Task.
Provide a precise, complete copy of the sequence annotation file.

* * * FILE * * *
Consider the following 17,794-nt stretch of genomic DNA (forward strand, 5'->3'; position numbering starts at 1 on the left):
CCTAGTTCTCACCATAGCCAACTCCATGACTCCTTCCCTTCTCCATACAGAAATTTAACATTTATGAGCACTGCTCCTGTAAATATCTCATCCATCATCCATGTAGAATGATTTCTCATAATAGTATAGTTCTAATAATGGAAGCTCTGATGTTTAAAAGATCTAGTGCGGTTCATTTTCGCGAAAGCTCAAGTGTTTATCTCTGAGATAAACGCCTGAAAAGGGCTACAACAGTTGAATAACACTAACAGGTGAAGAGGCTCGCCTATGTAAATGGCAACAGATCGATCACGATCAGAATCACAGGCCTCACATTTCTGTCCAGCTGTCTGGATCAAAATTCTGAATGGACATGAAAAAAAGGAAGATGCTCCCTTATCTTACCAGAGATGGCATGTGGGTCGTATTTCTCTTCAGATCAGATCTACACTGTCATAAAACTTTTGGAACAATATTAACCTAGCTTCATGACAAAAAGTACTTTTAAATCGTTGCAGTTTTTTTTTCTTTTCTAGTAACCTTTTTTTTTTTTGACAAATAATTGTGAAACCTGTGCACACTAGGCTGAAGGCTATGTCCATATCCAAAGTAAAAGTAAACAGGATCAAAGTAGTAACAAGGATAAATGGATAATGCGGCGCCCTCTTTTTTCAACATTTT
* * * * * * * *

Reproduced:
Consider the following 17,794-nt stretch of genomic DNA (forward strand, 5'->3'; position numbering starts at 1 on the left):
CCTAGTTCTCACCATAGCCAACTCCATGACTCCTTCCCTTCTCCATACAGAAATTTAACATTTATGAGCACTGCTCCTGTAAATATCTCATCCATCATCCATGTAGAATGATTTCTCATAATAGTATAGTTCTAATAATGGAAGCTCTGATGTTTAAAAGATCTAGTGCGGTTCATTTTCGCGAAAGCTCAAGTGTTTATCTCTGAGATAAACGCCTGAAAAGGGCTACAACAGTTGAATAACACTAACAGGTGAAGAGGCTCGCCTATGTAAATGGCAACAGATCGATCACGATCAGAATCACAGGCCTCACATTTCTGTCCAGCTGTCTGGATCAAAATTCTGAATGGACATGAAAAAAAGGAAGATGCTCCCTTATCTTACCAGAGATGGCATGTGGGTCGTATTTCTCTTCAGATCAGATCTACACTGTCATAAAACTTTTGGAACAATATTAACCTAGCTTCATGACAAAAAGTACTTTTAAATCGTTGCAGTTTTTTTTTCTTTTCTAGTAACCTTTTTTTTTTTTGACAAATAATTGTGAAACCTGTGCACACTAGGCTGAAGGCTATGTCCATATCCAAAGTAAAAGTAAACAGGATCAAAGTAGTAACAAGGATAAATGGATAATGCGGCGCCCTCTTTTTTCAACATTTT